The ongoing CMS Medicaid Innovation Accelerator Program (IAP) aims to improve the health and health care of Medicaid beneficiaries and to reduce costs by supporting states’ ongoing payment and delivery system reforms. One of the key program areas is to improve care for Medicaid beneficiaries with complex care needs and high costs and support physical and mental/behavioral health integrations. The successful implementation of IAP may provide an effective additional guidance for persistent high cost Medicare-Medicaid dually enrollees [18].

Among community dwelling Medicare-Medicaid enrolled beneficiaries, the presence of a disability-related condition is a primary factor that was associated with persistently high health expenditures. Since a large proportion of beneficiaries with PHC are relatively young (under 65), innovative management of psychiatric services payment models that focus on disability and mental health related conditions may have the potential to achieve significant cost savings. It is possible that such coordinated management would also improve the quality of care and outcomes for this population [4].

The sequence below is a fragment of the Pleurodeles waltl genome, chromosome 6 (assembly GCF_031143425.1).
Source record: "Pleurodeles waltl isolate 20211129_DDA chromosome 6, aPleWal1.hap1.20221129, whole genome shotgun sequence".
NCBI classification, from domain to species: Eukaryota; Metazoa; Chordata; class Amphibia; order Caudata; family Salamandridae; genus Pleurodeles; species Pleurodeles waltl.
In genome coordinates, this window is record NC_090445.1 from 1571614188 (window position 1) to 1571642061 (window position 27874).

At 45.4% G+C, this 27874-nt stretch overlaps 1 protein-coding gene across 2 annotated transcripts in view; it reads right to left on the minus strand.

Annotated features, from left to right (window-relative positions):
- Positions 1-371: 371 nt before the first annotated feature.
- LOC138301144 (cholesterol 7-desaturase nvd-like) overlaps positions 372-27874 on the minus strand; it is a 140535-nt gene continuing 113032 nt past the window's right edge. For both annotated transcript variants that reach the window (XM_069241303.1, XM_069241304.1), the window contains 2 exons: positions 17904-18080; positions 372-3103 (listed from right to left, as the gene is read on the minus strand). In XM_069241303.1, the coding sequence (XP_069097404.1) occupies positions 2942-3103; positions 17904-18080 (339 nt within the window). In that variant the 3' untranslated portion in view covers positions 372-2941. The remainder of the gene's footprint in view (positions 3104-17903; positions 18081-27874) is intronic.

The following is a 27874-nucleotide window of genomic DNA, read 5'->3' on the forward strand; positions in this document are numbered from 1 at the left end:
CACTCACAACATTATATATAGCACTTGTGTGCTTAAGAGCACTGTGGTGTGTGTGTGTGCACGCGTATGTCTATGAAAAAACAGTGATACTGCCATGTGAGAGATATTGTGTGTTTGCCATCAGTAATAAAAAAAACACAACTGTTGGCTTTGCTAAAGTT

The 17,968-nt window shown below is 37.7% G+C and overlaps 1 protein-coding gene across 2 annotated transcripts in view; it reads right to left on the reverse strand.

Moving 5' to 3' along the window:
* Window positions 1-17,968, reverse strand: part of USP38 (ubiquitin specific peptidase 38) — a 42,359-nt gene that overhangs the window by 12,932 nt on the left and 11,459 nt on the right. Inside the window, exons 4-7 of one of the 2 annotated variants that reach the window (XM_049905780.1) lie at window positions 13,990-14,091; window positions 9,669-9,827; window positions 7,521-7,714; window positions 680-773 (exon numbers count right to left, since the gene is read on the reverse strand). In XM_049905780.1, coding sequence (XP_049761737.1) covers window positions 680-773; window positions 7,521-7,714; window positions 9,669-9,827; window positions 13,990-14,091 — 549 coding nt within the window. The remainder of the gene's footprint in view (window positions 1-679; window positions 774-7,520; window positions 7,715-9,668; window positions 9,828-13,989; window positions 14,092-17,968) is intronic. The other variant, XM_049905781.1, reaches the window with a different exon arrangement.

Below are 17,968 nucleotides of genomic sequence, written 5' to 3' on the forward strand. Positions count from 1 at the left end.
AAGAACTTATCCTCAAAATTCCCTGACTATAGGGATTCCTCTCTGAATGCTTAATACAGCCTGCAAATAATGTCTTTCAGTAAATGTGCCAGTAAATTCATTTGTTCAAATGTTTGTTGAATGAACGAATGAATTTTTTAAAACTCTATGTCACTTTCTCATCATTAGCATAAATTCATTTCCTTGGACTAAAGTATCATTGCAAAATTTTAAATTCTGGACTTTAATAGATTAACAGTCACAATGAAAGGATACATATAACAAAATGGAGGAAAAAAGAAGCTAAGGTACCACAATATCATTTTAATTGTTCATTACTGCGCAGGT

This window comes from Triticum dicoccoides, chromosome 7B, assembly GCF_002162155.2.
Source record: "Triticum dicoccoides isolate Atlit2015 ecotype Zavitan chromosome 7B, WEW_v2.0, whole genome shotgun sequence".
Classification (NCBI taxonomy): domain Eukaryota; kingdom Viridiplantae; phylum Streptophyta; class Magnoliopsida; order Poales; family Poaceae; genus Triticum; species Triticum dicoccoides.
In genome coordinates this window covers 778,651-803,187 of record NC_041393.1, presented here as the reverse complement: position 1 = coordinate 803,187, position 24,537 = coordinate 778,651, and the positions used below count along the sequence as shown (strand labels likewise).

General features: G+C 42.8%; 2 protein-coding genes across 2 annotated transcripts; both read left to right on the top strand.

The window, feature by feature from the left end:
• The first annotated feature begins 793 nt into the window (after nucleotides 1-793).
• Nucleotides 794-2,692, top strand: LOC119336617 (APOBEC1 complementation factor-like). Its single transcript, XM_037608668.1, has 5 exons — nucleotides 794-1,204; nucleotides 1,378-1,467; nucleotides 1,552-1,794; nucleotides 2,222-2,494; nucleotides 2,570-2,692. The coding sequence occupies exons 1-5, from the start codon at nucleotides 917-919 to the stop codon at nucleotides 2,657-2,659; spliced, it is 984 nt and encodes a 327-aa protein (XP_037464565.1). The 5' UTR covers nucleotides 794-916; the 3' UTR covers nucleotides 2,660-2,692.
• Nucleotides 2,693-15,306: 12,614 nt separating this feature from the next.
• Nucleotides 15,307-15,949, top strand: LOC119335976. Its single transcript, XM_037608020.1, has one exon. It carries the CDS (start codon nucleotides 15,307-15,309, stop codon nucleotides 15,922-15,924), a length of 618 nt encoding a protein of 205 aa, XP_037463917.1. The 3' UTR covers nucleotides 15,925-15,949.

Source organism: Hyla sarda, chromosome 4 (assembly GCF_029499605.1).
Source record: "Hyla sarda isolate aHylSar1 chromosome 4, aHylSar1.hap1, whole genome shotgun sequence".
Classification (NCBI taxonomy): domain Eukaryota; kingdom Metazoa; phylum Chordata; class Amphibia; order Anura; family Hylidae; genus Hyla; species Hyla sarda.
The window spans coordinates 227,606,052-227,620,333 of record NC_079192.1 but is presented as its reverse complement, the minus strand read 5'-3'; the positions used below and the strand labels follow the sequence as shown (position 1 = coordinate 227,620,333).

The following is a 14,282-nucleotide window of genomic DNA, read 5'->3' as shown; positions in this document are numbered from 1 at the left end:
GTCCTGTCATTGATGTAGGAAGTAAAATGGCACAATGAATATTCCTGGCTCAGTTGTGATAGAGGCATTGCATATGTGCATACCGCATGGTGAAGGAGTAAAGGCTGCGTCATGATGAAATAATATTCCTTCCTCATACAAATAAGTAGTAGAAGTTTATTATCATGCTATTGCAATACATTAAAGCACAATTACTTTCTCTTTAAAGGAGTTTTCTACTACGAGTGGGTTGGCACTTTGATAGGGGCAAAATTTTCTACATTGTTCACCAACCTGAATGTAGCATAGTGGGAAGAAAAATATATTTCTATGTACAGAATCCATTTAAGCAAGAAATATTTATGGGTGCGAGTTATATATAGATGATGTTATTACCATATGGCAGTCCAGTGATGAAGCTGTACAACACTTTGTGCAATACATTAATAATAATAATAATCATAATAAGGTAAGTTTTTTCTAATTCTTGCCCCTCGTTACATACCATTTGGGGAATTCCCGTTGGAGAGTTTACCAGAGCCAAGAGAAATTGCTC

Our study has some limitations worth mentioning. First, due to state variations in service delivery and administrative data collection, the study findings may not apply consistently for all states. In addition, disability-related conditions and mental health conditions can be underestimated when using administrative data sources alone [12]. These conditions can be under-diagnosed and under-reported due to stigma and the simple fact that beneficiaries cannot be identified as having a particular condition unless he/she has a medical bill processed through the Medicare or Medicaid data system with the relevant ICD code included on the claim. This means that there is the possibility of selection bias if those with identifying ICD codes have greater medical needs and therefore may be more expensive than individuals with intellectual disability who may be higher functioning and/or have fewer medical needs. Finally, as with chronic condition count measures, the results of the three chronic condition groups, included in this study, were a function of which conditions were included in each group. While our intent was to be as thorough as possible, it is possible that we neglected to include a given chronic health condition in its appropriate group. For example, the variable “Alzheimer’s disease and related dementia” was included in the physical health condition group. However, one could also argue that Alzheimer’s and dementia are either mental health conditions or even disability-related conditions. Therefore, the results of this study may have differed if these conditions were to have been included in either of these other groups rather than the physical health condition group.